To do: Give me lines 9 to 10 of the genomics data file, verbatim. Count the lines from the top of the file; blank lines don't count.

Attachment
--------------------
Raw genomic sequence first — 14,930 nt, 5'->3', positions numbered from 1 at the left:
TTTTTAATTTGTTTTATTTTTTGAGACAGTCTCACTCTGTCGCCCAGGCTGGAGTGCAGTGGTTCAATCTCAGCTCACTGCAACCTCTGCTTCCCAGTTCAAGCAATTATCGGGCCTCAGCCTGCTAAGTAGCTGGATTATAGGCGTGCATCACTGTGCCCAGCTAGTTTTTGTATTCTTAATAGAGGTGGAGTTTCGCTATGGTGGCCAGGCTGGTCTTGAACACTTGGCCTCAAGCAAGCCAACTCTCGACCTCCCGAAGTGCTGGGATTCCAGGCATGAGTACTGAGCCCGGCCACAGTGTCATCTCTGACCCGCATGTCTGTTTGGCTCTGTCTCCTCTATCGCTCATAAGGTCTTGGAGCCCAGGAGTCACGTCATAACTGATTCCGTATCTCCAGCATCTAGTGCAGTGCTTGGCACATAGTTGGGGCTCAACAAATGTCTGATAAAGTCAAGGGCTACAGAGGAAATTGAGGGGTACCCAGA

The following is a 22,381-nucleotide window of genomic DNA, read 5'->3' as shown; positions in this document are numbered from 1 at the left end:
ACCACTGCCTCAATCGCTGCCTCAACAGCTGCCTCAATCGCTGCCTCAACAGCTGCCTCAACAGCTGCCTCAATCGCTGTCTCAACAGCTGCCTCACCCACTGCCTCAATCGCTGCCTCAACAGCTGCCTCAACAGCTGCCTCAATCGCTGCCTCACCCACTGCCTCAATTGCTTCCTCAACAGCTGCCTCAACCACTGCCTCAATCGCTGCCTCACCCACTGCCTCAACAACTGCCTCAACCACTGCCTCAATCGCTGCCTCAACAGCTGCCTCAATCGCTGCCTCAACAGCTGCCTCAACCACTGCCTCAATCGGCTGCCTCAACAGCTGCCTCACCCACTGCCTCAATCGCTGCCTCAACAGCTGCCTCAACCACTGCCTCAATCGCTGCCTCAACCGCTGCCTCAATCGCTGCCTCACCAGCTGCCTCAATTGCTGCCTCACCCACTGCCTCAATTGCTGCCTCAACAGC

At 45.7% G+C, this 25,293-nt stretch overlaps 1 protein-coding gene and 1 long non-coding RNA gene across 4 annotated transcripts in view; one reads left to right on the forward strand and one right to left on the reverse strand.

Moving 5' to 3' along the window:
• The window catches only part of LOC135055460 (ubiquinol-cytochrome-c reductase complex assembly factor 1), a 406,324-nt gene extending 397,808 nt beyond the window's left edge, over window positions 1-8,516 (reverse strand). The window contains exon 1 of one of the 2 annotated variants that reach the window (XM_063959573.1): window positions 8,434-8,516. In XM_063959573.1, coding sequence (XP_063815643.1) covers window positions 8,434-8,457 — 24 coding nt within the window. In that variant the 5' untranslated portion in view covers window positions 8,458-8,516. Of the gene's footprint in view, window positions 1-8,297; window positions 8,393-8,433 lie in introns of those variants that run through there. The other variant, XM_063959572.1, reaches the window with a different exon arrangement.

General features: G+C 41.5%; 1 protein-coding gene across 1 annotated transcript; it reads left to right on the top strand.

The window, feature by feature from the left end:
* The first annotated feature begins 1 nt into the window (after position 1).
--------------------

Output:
The window, feature by feature from the left end:
* The first annotated feature begins 1 nt into the window (after position 1).